2.Siquijor
3.Northern Negros

Mindanao region
==============
1.Zamboanga del Sur
2.Misamis Occidental

Additional Information
========================
All signals elsewhere are now lowered.

Residents in low lying and mountainous areas under Public Storm Warning Signals are alerted against possible flash floods and landslides. Likewise, those living in coastal areas are alerted against big waves or storm surges generated by this tropical cyclone.

Estimated rainfall amount is from 10-20 mm per hour (heavy) within the 300 km diameter of the Tropical Storm.

Fishing boats and other small sea crafts are advised not to venture out into the sea.

The public and the disaster coordinating councils concerned are advised to take appropriate actions and watch for the next bulletin to be issued at 5 PM today and the hourly updates.
Member Since: May 24, 2006 Posts: 52 Comments: 47091
I have been also noting lately an unusual string of extratropical lows this December that looked interesting for subtropical development....

The latest one is present at 52.5W...25N as I right this....I'd be watching this featuere as well for subtropical development...
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Quoting Grothar:


We have convection.



Its not close to a tropical depression....the only surface low pressure feature in the region is the ITCZ. At best there is a mid-level low pressure system, but no distinct low pressure at the surface...

However...this is an interesting feature for the month of December caused by a highly amplified upper ridge over the Caribbean Sea enhancing the outflow of the ITCZ over this area.
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Quoting caneswatch:


I thought it was pronounced E-GORE?


Don't you ever pay attention to anything I taught you?
:)
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Same difference guys.
Member Since: July 6, 2010 Posts: 113 Comments: 32875
Quoting Grothar:



Froderick told me it was pronounced EYE-gor.


I thought it was pronounced E-GORE?
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Quoting Articuno:

I thought it was EE-GORE.



Froderick told me it was pronounced EYE-gor.
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With regards to the first section of Dr. Masters blog regarding arctic warming, I would think a far bigger cause for a slowing down of winds in the mid latitudes allowing for increased amplification would be the weaker pressure gradient between the arctic and the mid latitudes.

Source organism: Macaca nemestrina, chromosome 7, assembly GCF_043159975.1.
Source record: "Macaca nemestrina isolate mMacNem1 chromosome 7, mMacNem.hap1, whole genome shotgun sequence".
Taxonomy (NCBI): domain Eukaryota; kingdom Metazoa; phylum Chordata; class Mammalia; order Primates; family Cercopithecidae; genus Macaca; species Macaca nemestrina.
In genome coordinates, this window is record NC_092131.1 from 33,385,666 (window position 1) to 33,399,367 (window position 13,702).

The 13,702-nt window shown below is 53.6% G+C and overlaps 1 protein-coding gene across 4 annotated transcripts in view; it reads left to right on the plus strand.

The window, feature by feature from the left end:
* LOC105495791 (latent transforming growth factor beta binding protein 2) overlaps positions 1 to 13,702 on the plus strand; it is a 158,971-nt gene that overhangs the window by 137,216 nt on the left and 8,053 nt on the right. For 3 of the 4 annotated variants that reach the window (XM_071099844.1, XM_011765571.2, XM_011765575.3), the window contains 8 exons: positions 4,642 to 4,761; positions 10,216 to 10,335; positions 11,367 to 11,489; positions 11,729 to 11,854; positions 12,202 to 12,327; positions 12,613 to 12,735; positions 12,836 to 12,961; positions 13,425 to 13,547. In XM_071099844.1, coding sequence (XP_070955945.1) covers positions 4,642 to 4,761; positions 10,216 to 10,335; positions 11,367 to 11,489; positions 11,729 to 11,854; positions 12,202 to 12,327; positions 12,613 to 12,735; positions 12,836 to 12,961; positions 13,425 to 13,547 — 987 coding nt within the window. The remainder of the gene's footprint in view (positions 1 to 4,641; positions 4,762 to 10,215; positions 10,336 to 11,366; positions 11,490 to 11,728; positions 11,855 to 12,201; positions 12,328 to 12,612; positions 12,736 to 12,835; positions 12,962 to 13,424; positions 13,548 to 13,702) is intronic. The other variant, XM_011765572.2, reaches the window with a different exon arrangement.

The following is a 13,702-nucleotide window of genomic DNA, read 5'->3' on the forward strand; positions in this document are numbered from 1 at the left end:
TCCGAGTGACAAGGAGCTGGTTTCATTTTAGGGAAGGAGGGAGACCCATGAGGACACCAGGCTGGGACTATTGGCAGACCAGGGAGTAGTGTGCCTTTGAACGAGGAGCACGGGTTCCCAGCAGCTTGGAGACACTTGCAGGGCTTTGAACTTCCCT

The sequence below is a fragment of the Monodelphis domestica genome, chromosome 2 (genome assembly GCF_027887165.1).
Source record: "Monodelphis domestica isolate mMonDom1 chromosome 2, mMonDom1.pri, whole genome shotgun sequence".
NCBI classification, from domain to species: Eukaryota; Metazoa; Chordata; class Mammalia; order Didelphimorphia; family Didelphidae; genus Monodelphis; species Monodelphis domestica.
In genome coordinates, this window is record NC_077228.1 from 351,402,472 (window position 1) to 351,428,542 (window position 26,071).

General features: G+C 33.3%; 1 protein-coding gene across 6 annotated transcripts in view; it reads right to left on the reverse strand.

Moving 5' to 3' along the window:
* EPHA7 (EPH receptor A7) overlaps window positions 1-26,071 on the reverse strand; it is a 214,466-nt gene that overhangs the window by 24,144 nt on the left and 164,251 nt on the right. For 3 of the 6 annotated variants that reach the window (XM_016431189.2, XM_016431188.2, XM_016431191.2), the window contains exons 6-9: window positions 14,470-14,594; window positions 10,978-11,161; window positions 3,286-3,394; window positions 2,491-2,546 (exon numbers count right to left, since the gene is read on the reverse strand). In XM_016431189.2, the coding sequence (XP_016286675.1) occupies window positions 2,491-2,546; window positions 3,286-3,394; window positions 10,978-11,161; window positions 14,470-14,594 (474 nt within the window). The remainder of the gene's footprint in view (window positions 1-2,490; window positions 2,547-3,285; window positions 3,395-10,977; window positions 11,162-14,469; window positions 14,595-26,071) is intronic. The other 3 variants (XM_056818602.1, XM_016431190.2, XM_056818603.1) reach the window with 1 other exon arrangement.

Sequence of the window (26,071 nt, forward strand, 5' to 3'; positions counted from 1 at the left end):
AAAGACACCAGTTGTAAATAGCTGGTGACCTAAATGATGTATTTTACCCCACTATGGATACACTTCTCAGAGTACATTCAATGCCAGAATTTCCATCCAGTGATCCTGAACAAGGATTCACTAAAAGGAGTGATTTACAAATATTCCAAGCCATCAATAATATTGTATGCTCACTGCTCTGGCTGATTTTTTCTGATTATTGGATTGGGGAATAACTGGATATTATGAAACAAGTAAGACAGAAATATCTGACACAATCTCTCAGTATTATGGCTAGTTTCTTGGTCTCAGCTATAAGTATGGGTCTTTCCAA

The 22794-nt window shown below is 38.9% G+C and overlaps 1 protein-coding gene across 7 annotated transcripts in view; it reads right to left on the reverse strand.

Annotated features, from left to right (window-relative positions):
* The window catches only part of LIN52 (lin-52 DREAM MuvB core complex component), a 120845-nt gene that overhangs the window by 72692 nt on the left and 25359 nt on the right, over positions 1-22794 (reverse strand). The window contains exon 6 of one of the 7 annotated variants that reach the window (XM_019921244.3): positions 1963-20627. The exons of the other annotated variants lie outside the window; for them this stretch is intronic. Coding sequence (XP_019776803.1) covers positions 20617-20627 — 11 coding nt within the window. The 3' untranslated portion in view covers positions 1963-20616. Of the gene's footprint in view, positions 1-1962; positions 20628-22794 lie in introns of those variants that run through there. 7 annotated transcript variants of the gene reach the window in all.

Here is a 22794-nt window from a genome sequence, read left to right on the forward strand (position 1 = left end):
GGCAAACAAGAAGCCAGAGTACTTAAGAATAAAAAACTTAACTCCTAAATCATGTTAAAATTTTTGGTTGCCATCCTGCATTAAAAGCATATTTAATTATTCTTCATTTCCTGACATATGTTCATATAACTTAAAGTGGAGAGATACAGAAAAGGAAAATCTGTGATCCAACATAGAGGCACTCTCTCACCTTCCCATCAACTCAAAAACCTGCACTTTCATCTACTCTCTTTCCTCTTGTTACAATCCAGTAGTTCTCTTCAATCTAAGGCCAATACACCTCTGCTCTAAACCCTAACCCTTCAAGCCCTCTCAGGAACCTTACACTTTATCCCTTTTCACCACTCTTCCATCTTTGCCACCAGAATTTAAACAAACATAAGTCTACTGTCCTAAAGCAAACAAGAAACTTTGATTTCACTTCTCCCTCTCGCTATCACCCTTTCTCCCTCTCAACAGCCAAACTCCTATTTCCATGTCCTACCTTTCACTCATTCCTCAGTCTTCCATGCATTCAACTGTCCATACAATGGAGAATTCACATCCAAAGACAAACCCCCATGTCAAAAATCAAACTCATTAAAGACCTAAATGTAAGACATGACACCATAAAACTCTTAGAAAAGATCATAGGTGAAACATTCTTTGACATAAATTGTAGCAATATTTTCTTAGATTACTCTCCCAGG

Looking at current global temperature trends it is apparent that the arctic region has been warming much faster than the mid-latitude regions. This means that the temperature difference between the arctic and the mid-latitudes is less which creates a weaker pressure gradient between the two regions. The weaker pressure gradient yields weaker winds between the regions. Weaker winds create a weaker centrifugal force, allowing for air masses or wind to curve or bend more, which creates more amplified wavelengths.

While the lack of sea ice would mean more surface friction for airmasses, I can't see this effect being very significant beyond the planetary boundary level (point where wind is no longer effected by the frictional effects of the Earth's surface roughly around 5,000 ft). Therefore, it most sense to me that the decrease in temperature difference (creating a weaker pressure gradient) is mostly responsible for the lighter winds and more amplified pattern.

edit: nvm, didn't even read his entire blog
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Quoting Grothar:


It is pronounced EYE-gor.

I thought it was EE-GORE.
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Quoting yqt1001:
Lenny and Floyd both had recon confirmed 135kts winds, while Floyd and Igor had satellite estimates of 140kts winds. Igor I guess has hte highest chance of actually being a category 5 hurricane, but we will never know, and changes to TCR's especially when it comes to maximum winds/lowest pressure rarely happen.

Floyd had many 140 knot+ wind reports, and, as for Lenny...They found wind report(s) of 170-180 knots. I don't understand why they wouldn't upgrade.
Member Since: July 6, 2010 Posts: 113 Comments: 32875
Lenny and Floyd both had recon confirmed 135kts winds, while Floyd and Igor had satellite estimates of 140kts winds. Igor I guess has the highest chance of actually being a category 5 hurricane, but we will never know, changes to TCR's especially when it comes to maximum winds/lowest pressure rarely happen.
Member Since: November 19, 2010 Posts: 1 Comments: 1286
TAWX13's list of thought Category 5 Atlantic hurricanes:

- Floyd
- Lenny
- Igor


Figure 1: Dvorak imagery of Hurricane Lenny as a strong Category 4 hurricane, although I believe it reached its peak winds of 160 mph at this time.
Member Since: July 6, 2010 Posts: 113 Comments: 32875
Quoting Grothar:


It is pronounced EYE-gor.

Yes.
Member Since: July 6, 2010 Posts: 113 Comments: 32875
Quoting TropicalAnalystwx13:
Igor looks like an absolute monster in this image. Of course, the fact that it was the most destructive tropical cyclone in Newfoundland history DOES make it a monster.



It is pronounced EYE-gor.
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Quoting WxGeekVA:


Little more convection and I'd say we have a TD on our hands...


We have convection.

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Quoting Ameister12:

Here's some color.


Little more convection and I'd say we have a TD on our hands...
Member Since: September 3, 2011 Posts: 13 Comments: 3477
Igor looks like an absolute monster in this image. Of course, the fact that it was the most destructive tropical cyclone in Newfoundland history DOES make it a monster.

Member Since: July 6, 2010 Posts: 113 Comments: 32875
Quoting Grothar:



Color, Ameister, Color!!


Here's some color.
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Jeff co-founded the Weather Underground in 1995 while working on his Ph.D. He flew with the NOAA Hurricane Hunters from 1986-1990.